The pandemic began two years ago this month, and as we slowly (and hopefully) begin to transition from pandemic to endemic, it’s clear there’s no going back to the situation a million years ago. (Or 2019, which sounds the same.)
One of the biggest changes is that working from home is now here to stay, at least for people working in industries where it is possible.
After the pandemic hit, every company that could had no choice but to let their employees work from home, meeting in their pajamas if they wished. It seems like people have really gotten used to this and refuse to go back to the old ways of communing at work, or at least going to work every day.
Microsoft (MSFT) – Get the Microsoft Corporation report The second annual Worker Trends Index found that 53% of respondents prioritize their health and well-being at work, “and if unhappy, more than half of Gen Z respondents and millennials said they are seriously considering changing employers in the next year.”
According to a survey by Global Workplace Analytics, 4.7 million people work remotely “at least half the time” in the United States, while 62% of workers aged 22 to 65 “report working remotely at least occasionally “.
This number will probably only increase, although not everyone will be happy about it.
Not everyone is out of work from home
Amazon (AMZN) – Get the report from Amazon.com, Inc.Coinbase (PIECE OF MONEY) and Ford (F) – Get Ford Motor Company report are some of the companies that are now letting their employees work from home permanently, or adopting the hybrid model where they sometimes come into the office.
But some companies aren’t so into the brave world of Zoom. Microsoft, Expedia (EXPE) – Get the report from Expedia Group, Inc.and American Express (AXP) – Get American Express company report all telling employees to get ready to come back to the office.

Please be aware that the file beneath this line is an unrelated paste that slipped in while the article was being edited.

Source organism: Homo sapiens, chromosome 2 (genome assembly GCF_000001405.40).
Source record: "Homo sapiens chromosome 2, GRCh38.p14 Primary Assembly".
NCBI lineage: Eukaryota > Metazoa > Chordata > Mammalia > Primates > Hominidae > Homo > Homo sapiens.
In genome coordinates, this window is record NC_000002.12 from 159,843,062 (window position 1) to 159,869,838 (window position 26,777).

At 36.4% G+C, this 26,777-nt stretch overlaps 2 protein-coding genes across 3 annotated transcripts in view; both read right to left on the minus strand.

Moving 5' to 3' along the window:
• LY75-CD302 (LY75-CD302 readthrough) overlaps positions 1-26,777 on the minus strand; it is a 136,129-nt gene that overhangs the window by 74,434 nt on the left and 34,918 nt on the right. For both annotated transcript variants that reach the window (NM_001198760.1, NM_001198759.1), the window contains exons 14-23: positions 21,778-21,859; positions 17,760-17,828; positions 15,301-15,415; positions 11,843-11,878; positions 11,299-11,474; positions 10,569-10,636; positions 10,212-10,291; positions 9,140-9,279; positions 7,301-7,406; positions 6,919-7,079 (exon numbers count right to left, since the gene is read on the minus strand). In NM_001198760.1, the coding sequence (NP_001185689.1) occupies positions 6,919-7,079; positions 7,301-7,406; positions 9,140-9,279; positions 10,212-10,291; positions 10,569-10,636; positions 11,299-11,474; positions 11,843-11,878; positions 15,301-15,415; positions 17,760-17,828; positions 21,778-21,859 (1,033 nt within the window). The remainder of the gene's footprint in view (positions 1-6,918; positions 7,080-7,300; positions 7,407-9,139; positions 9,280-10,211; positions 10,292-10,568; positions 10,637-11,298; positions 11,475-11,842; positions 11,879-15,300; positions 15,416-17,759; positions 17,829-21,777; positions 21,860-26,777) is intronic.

In general, executives “are three times more likely than employees” to return to the office, according to a recent survey by the Future Forum. According to Microsoft’s survey, 50% of companies plan to require full-time in-person work, while 52% of employees plan to go remote soon.
The possibility of telecommuting has existed since the advent of email and personal computers, and arguably became inevitable once Slack debuted in 2013 and became the office’s preferred means of communication.
But many companies have resisted over fears that working from home will lead to lower productivity. Although nearly six in 10 workers said they were more productive working from home, old attitudes die hard and many companies cling to the idea that it’s bad for business.
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Many employers say workers lack both the camaraderie and the insight that comes from in-person brainstorming when working from home. But the counter-argument, which frequently circulates on Twitter (TWTR) – Get the report from Twitter, Inc. and Substack, is that many middle managers feel threatened by the shift to working from home, as it erodes their authority and makes them seem relatively unimportant.
How much can businesses save when switching to working from home?
But while some companies are reluctant, working from home has many tangible benefits.
Many employees report that not having to commute improves their mental health and stress levels, and they appreciate the flexibility when it comes to handling parenting duties. (Although it should be noted that some people feel the opposite and report feeling lonely and isolated when working from home, which is a good argument for the hybrid model or makes it an option.)
There’s also the fact that by removing the need to travel, businesses can significantly reduce their carbon footprint. In 2015, Xerox reported that its teleworkers traveled 92 million fewer miles, reducing carbon dioxide emissions by nearly 41,000 metric tons.
But if employee happiness, worker retention, and the environment aren’t enough, companies can also consider the cost savings of having less office space and not having to constantly hire new employees.
Dave Rietsema, is the founder and CEO of Matchr.com, one of the leading human resource software companies. He notes that “employees may be the ones pushing remote work, but they’re not the only ones to benefit. Businesses can save a lot of money with remote work.
“Companies can save up to $11,000 per employee in overhead costs if they switch to remote working. This is because companies that employ remote workers pay less overhead such as utilities and resources for office workers and simply need less office space,” says Rietsema.
“Some companies may be able to go completely remote and completely eliminate the need for an expensive office. Additionally, companies save money on turnover because employees who can work remotely home tend to stay with companies that let them.